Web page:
26th June 2015John Spry
Closing the gap
The Philanthropy Company’s lunch hosted at Villandry Grand Café, St James, was an excellent opportunity for clients, friends and fellow fundraisers to network and discuss the current trends in our sector.
Discussion centred on a question posed by Caroline Underwood, CEO of the Philanthropy Company: how do we close the gap between an exponential increase in charitable causes and the respectively slower increase in donors? It was certainly food for thought as over the course of lunch each table set about to tease out answers to share with the group before coffee.
Many thanks to Jules Foster, Sue Daniels, Celine Rich, Matthew Pilkington, and Sam Mars for feeding back to the group. There was much consensus from the feedback, which can be split into three themes: charities, education and mechanism.
Charities themselves have a huge role to play in closing the gap. In the crowded space in which we operate, the importance of concise, targeted and appropriate communication cannot be overestimated. One thought in particular is that charities should be mining their data effectively to cultivate new prospects and steward well. It was pointed out that prospects know the causes they wish to support and it is the charity’s role to focus their attention on a worthy programme: through focused communication, joined-up thinking with other organisations, and effective impact reporting. Structurally, charities must diversify their income stream and not just rely on high net-worth individuals, and they must leverage their existing networks, especially the trustees.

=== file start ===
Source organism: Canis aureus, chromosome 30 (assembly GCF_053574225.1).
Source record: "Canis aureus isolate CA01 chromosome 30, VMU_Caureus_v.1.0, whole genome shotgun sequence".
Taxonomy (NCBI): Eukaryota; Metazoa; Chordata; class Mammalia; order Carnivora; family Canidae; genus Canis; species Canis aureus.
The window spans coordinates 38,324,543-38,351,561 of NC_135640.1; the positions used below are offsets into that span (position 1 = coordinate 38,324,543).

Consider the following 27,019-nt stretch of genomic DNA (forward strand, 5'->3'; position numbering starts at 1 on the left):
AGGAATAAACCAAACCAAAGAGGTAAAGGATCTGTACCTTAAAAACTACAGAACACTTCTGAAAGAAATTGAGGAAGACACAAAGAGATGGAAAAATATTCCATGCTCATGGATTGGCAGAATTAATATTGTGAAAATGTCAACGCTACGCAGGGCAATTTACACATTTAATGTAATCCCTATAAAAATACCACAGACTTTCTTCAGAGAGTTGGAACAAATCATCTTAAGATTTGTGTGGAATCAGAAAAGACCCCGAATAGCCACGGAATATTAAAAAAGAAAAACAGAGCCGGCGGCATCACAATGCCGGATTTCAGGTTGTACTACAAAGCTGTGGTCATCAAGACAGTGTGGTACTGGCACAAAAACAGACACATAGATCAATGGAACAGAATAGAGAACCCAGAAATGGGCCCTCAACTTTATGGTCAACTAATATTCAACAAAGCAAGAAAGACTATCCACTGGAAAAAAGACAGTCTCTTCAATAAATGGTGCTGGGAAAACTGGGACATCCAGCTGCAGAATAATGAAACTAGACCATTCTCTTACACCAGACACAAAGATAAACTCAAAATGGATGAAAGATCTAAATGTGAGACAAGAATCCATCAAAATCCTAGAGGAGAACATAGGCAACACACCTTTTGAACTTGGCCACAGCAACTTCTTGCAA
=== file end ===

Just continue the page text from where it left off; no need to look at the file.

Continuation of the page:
On a larger scale, there is the need for better education in society on the importance and benefits of philanthropy. This applies to individuals, the media, and at the advisor level. Moreover, it applies across all age ranges – from cradle to the grave. Why are we not effectively inculcating a culture of philanthropy in our young? Yes, schools organise fundraising activities but they are often for large charitable organisations: crucially, this leads to the children not experiencing a sense of impact or personal ownership. Wouldn’t it be better if schools encouraged giving to local organisations, so that students could witness the change they have helped create?
Overarching all is the need for effective mechanisms to encourage giving from every part of society. Government should streamline the tax system; encourage a society of personal benefaction, whether that be as a volunteer or a donor; and release data for analysis. Trust and Foundations should consider funding more projects for longer than a year, and charities need to run effective and accessible legacy programmes.
These writings are only a snippet of the insightful and stimulating conversations taking place around the room yesterday. On behalf of the Philanthropy Company, thank you so much to all who attended yesterday. We hope you found it as interesting and useful as we did.
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